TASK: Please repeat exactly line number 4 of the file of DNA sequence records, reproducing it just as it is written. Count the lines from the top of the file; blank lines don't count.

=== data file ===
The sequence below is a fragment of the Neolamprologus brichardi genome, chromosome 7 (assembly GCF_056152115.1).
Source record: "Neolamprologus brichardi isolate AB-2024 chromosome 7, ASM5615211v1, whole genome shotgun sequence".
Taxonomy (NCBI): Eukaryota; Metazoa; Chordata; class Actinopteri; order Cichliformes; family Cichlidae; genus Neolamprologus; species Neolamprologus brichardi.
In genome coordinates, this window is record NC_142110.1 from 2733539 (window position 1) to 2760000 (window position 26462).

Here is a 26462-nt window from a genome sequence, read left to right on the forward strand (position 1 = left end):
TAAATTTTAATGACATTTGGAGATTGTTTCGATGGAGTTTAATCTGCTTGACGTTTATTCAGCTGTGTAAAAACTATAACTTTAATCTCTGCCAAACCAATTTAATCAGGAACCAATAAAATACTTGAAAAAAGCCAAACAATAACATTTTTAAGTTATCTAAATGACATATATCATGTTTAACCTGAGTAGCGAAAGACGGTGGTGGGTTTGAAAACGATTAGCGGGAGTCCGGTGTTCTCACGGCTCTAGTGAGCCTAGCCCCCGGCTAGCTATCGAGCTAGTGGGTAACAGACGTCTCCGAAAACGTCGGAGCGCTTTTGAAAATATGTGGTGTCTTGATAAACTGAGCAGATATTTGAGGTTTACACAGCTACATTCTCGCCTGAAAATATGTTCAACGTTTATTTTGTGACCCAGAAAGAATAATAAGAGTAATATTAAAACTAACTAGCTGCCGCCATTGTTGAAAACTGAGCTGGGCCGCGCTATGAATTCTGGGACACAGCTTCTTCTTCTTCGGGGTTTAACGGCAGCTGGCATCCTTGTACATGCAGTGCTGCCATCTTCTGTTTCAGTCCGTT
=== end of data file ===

In genome coordinates, this window is record NC_142110.1 from 2733539 (window position 1) to 2760000 (window position 26462).